Airbnb was back in the news earlier this month after inviting the Trudeau Liberals to regulate their business model and impose regulation that would require Airbnb hosts in Canada to pay taxes. The submission came amid pressure from the firm’s critics, especially the Hotel Association of Canada, which believes rental hosts with high earnings should pay taxes like hotel chains.
The online rental platform doesn’t seem concerned about potential taxation impacting business. After 10 years in the Canadian market, there are around 80,000 hosts offering places to rent in Canada, earning on average about $5,500 per year. As the short-term rental platform and others like it continue to grow, there are insurance opportunities and challenges for brokers to tackle.
One of the key insurance challenges when it comes to short-term rentals is the lack of understanding around what insurance policies apply and when, according to Lucie Lee Frappier, residential team leader at APRIL Canada, which offers a tailor-made residential solution for Airbnb and short-term rentals.
“Airbnb provides all hosts with Host Guarantee Protection, but it’s important for the hosts to understand that the Host Guarantee should not be considered a replacement or stand-in for homeowners’ or renters’ insurance,” Frappier told Insurance Business.
The Host Guarantee does not protect things like: shared or common areas, mysterious disappearance of items, cash and securities, pets, personal liability, reasonable wear and tear, vehicles, watercraft, property in transit, or identity fraud. Therefore, it’s important for short-term landlords and Airbnb hosts to consider purchasing other liability coverages.
“Insurance brokers servicing short-term rental clients should try to remember that almost all insureds don’t realize that an Airbnb exposure can impact on their home insurance,” Frappier added. “On average, about 25% don’t even consider home insurance issues and the remaining 75% tend to assume they’re covered.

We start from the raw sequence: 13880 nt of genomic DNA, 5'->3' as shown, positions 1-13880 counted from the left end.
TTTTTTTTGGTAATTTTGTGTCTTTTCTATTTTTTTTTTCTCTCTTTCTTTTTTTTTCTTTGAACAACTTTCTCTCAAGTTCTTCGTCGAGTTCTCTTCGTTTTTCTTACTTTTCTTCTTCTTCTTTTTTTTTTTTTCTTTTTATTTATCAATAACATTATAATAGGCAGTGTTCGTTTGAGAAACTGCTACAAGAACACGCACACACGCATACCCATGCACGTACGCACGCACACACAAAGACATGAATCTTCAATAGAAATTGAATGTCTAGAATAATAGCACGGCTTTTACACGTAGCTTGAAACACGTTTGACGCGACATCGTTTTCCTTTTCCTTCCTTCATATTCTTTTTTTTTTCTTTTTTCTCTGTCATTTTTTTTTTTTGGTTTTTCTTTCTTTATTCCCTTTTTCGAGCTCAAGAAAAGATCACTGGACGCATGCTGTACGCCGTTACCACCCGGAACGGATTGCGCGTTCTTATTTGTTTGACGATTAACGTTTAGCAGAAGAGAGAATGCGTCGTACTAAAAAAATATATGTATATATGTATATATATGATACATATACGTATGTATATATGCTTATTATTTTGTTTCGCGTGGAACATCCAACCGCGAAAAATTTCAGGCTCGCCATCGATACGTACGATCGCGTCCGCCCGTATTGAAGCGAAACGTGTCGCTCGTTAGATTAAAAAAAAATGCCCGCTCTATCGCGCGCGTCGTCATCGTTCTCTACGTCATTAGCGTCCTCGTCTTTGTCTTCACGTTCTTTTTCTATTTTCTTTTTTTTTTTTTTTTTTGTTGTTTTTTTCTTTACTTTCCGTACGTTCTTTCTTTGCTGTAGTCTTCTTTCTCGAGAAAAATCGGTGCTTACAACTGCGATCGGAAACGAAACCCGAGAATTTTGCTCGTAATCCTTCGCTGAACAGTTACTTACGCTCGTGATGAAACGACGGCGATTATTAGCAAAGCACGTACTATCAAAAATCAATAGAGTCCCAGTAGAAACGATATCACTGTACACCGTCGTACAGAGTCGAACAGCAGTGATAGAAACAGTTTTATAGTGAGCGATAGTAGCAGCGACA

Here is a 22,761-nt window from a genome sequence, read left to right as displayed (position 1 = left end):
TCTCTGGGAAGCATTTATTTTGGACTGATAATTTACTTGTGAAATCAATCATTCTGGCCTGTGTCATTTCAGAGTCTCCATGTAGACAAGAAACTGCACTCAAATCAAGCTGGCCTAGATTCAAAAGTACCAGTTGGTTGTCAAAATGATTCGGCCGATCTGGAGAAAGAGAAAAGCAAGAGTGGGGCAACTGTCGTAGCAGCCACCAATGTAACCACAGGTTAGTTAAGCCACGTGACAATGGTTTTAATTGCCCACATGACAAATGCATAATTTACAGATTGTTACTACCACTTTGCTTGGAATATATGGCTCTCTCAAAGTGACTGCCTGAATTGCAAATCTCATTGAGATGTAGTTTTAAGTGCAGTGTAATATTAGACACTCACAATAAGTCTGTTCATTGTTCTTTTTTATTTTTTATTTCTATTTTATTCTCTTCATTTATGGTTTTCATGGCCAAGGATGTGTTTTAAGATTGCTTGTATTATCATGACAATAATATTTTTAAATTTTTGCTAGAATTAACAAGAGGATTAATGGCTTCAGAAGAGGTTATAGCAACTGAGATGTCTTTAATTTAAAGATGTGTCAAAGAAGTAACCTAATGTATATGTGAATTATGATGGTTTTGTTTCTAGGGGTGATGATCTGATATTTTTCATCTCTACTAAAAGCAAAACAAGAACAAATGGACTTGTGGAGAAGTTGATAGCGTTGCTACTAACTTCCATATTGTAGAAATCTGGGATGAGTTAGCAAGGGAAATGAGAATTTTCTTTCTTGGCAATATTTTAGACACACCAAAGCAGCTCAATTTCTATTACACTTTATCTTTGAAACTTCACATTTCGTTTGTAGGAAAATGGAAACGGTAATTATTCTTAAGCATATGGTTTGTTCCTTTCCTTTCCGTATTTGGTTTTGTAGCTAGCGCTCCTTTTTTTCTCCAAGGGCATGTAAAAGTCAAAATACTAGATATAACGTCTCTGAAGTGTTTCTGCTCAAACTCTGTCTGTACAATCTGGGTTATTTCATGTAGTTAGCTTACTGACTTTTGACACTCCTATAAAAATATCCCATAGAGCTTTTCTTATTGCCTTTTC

“It’s important for brokers to be systematic and specific in their questioning with both new prospects when doing a new business quote and with existing clients at renewal updates. For example, if you’re discussing a homeowners’ quote, ask the client if they’re renting their home on a short-term basis through platforms like Airbnb or Kijiji HomeAway. If the client answers ‘no,’ advise them that if they think about short-term renting their home at some point, they must discuss it with you prior. If not, they risk their policy becoming void in the event of a loss, which means a claim won’t be paid out.”
As well as advising clients about insurance coverage, brokers can also assist short-term landlords and rental hosts with risk mitigation advice. Some of the most common claims to arise in the short-term rental market relate to vandalism and theft. Mitigation against such perils could include carrying out proper background checks (on Google, social networks or through guest reviews), profiling guests (asking their reason for staying, having a maximum total of guests and a minimum age), and engaging with the guest via email or over the phone to get a sense of their personality. Frappier also advises hosts (or a trusted alternative) to be there to welcome the guest to the property and to say goodbye when they’re leaving. This enables the host to check everything’s in order, she said.
“Short-term rental hosts should also feel free to have their own rules and have the guest sign a rental agreement,” Frappier added. “They should secure their personal belongings and make sure their home is safe and clear of any hazards that might cause a guest to trip or fall. It’s a good idea to create a ‘Dos and Don’ts’ list and easy instructions for how to use household appliances and utilities in order to avoid any accidents or injuries.”